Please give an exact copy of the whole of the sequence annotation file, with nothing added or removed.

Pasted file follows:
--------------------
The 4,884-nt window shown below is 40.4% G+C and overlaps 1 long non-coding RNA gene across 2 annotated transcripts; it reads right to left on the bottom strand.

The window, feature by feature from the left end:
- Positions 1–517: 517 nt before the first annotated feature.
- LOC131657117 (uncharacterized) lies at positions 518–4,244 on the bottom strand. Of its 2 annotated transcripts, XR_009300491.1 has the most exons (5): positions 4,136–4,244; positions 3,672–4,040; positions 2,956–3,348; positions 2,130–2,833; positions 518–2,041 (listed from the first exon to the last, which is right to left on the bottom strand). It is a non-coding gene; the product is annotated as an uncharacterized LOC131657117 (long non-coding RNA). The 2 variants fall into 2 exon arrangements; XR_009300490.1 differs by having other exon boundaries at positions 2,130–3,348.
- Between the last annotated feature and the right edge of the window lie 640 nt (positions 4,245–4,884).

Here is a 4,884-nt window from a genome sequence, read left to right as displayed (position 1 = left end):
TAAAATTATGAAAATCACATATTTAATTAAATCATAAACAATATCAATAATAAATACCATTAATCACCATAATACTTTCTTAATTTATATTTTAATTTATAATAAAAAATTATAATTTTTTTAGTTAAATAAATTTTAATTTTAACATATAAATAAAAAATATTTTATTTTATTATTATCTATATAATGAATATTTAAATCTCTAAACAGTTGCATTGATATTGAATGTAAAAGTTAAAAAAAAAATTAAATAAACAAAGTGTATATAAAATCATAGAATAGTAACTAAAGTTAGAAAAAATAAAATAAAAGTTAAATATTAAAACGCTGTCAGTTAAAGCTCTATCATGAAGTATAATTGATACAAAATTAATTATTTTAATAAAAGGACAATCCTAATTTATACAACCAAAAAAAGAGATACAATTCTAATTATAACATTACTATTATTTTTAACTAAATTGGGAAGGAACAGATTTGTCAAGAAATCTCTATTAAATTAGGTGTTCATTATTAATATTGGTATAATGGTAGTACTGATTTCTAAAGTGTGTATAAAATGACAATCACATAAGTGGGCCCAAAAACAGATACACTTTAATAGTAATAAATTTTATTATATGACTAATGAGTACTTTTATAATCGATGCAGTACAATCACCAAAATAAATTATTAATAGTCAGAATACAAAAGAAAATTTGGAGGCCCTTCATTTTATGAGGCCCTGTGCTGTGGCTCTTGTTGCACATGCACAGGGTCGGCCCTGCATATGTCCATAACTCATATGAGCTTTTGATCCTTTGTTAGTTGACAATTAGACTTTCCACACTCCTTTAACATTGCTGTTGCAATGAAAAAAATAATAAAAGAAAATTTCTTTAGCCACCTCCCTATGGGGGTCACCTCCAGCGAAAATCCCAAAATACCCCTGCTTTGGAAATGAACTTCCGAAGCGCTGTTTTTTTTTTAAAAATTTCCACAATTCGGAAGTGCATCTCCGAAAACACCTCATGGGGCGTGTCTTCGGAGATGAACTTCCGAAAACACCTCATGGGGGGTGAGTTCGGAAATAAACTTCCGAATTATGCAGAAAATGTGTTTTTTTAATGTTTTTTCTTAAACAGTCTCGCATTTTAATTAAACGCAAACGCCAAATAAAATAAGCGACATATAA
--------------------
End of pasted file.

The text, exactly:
The 4,884-nt window shown below is 40.4% G+C and overlaps 1 long non-coding RNA gene across 2 annotated transcripts; it reads right to left on the bottom strand.

The window, feature by feature from the left end:
- Positions 1–517: 517 nt before the first annotated feature.
- LOC131657117 (uncharacterized) lies at positions 518–4,244 on the bottom strand. Of its 2 annotated transcripts, XR_009300491.1 has the most exons (5): positions 4,136–4,244; positions 3,672–4,040; positions 2,956–3,348; positions 2,130–2,833; positions 518–2,041 (listed from the first exon to the last, which is right to left on the bottom strand). It is a non-coding gene; the product is annotated as an uncharacterized LOC131657117 (long non-coding RNA). The 2 variants fall into 2 exon arrangements; XR_009300490.1 differs by having other exon boundaries at positions 2,130–3,348.
- Between the last annotated feature and the right edge of the window lie 640 nt (positions 4,245–4,884).

Here is a 4,884-nt window from a genome sequence, read left to right as displayed (position 1 = left end):
TAAAATTATGAAAATCACATATTTAATTAAATCATAAACAATATCAATAATAAATACCATTAATCACCATAATACTTTCTTAATTTATATTTTAATTTATAATAAAAAATTATAATTTTTTTAGTTAAATAAATTTTAATTTTAACATATAAATAAAAAATATTTTATTTTATTATTATCTATATAATGAATATTTAAATCTCTAAACAGTTGCATTGATATTGAATGTAAAAGTTAAAAAAAAAATTAAATAAACAAAGTGTATATAAAATCATAGAATAGTAACTAAAGTTAGAAAAAATAAAATAAAAGTTAAATATTAAAACGCTGTCAGTTAAAGCTCTATCATGAAGTATAATTGATACAAAATTAATTATTTTAATAAAAGGACAATCCTAATTTATACAACCAAAAAAAGAGATACAATTCTAATTATAACATTACTATTATTTTTAACTAAATTGGGAAGGAACAGATTTGTCAAGAAATCTCTATTAAATTAGGTGTTCATTATTAATATTGGTATAATGGTAGTACTGATTTCTAAAGTGTGTATAAAATGACAATCACATAAGTGGGCCCAAAAACAGATACACTTTAATAGTAATAAATTTTATTATATGACTAATGAGTACTTTTATAATCGATGCAGTACAATCACCAAAATAAATTATTAATAGTCAGAATACAAAAGAAAATTTGGAGGCCCTTCATTTTATGAGGCCCTGTGCTGTGGCTCTTGTTGCACATGCACAGGGTCGGCCCTGCATATGTCCATAACTCATATGAGCTTTTGATCCTTTGTTAGTTGACAATTAGACTTTCCACACTCCTTTAACATTGCTGTTGCAATGAAAAAAATAATAAAAGAAAATTTCTTTAGCCACCTCCCTATGGGGGTCACCTCCAGCGAAAATCCCAAAATACCCCTGCTTTGGAAATGAACTTCCGAAGCGCTGTTTTTTTTTTAAAAATTTCCACAATTCGGAAGTGCATCTCCGAAAACACCTCATGGGGCGTGTCTTCGGAGATGAACTTCCGAAAACACCTCATGGGGGGTGAGTTCGGAAATAAACTTCCGAATTATGCAGAAAATGTGTTTTTTTAATGTTTTTTCTTAAACAGTCTCGCATTTTAATTAAACGCAAACGCCAAATAAAATAAGCGACATATAA